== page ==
Monthly Feature: Get to Know... Howard M. Miller
September 1, 2023
Talk to enough lawyers and you start to see certain patterns emerging. A love of running, for instance. (Not for political office. Think half-marathons here.) So many attorneys featured in this space have talked about finding peace and release by putting on their trainers and hitting the pre-dawn streets.
But not Howard Miller.
Howard dons a gi and grapples, sweeps and chokeholds his way through Brazilian jiu-jitsu classes and competitions.
“It’s not a typical hobby for lawyers of my age group, but I absolutely love it,” he says. “I get to meet people from all over the world and every walk of life you could possibly imagine. Every kind of nationality and profession. We all share this insane addiction to this sport and compare notes on our injuries.”
Jiu-jitsu, which exploded in popularity in the 1990s when the Ultimate Fighting Championship (UFC) burst onto the scene, served as a natural extension for Howard, who wrestled in high school on Long Island and has practiced other styles of martial arts.
On his suit-and-tie days, Howard is the deputy managing member of the Garden City office of Bond, Schoeneck & King, where he practices education and labor and employment law. He admits he might have shown up to a client meeting or two with noticeable bruises. But sometimes that can be a plus for the soft-spoken attorney.
“In one school district I represent, the superintendent and a couple of board members are former wrestlers,” he says. “I think they like that I’m not just a law geek, but have this other side.”
A legal career wasn’t always in the cards for Howard. He majored in finance at the State University of New York at Albany, and after graduation went to work for an investment banking firm in Manhattan. Looking back, he thinks maybe he didn’t have the discipline for law school right out of college. But after a year of working for a boss “who ate nails for breakfast,” he was ready and enrolled at St. John’s University School of Law.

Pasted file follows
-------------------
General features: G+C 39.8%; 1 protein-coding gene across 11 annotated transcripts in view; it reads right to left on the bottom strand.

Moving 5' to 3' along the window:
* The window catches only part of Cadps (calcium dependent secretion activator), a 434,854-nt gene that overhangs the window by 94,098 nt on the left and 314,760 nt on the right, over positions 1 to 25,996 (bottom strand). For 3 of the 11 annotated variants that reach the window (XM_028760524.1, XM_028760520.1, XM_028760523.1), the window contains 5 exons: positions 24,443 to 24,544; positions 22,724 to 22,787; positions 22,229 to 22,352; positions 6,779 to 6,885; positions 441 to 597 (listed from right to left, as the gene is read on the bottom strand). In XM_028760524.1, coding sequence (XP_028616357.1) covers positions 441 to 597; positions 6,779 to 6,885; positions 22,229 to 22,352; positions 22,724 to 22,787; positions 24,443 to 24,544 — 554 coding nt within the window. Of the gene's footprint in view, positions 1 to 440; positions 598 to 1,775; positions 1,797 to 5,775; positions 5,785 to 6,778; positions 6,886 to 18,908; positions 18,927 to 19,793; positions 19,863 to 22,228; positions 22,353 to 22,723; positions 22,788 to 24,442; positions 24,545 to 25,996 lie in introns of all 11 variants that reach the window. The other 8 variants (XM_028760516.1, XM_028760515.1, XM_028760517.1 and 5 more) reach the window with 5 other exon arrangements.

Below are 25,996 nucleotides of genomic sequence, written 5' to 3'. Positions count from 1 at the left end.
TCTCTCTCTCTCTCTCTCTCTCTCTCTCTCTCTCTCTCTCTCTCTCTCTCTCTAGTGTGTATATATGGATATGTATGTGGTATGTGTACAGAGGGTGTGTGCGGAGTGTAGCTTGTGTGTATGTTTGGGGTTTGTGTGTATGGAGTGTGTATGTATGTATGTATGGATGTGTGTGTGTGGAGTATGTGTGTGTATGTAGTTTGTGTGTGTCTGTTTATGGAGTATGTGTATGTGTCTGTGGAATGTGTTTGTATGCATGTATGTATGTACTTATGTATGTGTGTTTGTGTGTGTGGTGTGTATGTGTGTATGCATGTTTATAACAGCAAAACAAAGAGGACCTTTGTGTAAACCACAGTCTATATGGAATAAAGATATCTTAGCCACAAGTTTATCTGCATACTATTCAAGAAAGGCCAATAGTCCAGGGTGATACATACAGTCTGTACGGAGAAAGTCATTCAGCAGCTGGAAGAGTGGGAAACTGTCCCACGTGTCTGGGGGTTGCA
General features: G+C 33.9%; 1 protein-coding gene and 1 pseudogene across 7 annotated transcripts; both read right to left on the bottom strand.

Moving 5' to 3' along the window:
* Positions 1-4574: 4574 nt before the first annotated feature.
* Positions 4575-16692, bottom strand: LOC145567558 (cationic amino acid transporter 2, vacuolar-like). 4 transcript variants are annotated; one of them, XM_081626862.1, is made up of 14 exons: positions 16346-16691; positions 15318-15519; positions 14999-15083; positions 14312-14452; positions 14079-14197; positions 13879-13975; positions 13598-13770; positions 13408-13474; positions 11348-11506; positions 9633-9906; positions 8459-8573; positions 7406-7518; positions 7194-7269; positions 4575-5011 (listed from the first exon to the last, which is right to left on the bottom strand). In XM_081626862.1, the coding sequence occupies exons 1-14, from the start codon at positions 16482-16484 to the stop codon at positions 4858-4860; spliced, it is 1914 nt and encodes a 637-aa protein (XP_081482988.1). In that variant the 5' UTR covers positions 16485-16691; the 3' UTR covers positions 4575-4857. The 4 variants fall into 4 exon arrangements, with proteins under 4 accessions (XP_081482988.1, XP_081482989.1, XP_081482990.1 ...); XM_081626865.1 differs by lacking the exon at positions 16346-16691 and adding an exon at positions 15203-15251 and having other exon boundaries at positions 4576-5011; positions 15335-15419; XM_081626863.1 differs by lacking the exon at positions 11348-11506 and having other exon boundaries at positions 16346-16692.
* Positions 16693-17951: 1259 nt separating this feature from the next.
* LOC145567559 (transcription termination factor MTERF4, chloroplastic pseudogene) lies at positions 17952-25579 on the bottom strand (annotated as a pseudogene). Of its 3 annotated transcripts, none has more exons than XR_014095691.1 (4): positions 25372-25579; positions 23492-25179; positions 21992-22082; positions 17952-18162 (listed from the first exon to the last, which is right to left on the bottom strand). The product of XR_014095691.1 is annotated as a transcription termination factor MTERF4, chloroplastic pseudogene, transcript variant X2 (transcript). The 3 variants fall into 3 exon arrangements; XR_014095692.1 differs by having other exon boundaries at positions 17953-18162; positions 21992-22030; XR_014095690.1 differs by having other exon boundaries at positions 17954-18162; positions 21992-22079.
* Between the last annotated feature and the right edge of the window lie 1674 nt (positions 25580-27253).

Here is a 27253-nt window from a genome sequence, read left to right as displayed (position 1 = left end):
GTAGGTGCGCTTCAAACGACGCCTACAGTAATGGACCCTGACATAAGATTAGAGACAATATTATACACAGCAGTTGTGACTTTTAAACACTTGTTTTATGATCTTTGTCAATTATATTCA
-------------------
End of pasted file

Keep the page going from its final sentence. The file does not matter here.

His first law firm was a Wall Street behemoth, where he did class action securities litigation. But it was a special education pro bono case, representing the family of a child who suffered a traumatic brain injury, that first sparked his interest in education law. He followed that up with an animal rights pro bono case, involving the recovery of stolen greyhounds from a research facility. Both cases helped broaden his view of the law and the tangible good it could manifest.
Howard has been representing public school districts, libraries, colleges and other public and private sector clients ever since.
Longtime client Robert Vecchio has been on the receiving end of that assistance.
“I had the pleasure or working with Howard for over 18 years when I was a trustee and board president for the William Floyd School District,” says Vecchio, now executive director of the Nassau-Suffolk School Boards Association. “He literally saved our district millions of dollars due to his expertise and talents, most notably by resurrecting the faithless servant doctrine to claw back salaries paid to two employees who stole from our school district.
“We recouped over $1 million from that case alone, which we refunded to taxpayers through a tax levy reduction,” he continues. “Thanks, Howard, for serving the public education community so well for so many years.”
When he’s not advocating on behalf of clients, Howard often can be found speaking at national conferences, a skill he had to hone.
“I’m comfortable at the lectern now, but I used to be utterly petrified,” he says.
Howard also frequently pens articles for law journals with titles that are peppered with pop culture references (e.g., “Don’t Let Your Office Become ‘The Office,’” “A Labor and Employment Audit of Santa’s Workshop,” and “Lloyd Dobler’s View of Job Responsibilities Can’t Defeat Garcetti Defense”).
“They’re still instructional, but I try to be a little goofy and entertaining, too,” he says.
Howard and his wife, an educator, have three children: a daughter pursuing her master’s at Yale Divinity School and twin boys, one studying aerospace engineering at Purdue University and the other majoring in international relations at William and Mary.
All three are “intrinsically motivated,” he says, to the point where he sometimes cautions them “to please not study so hard.”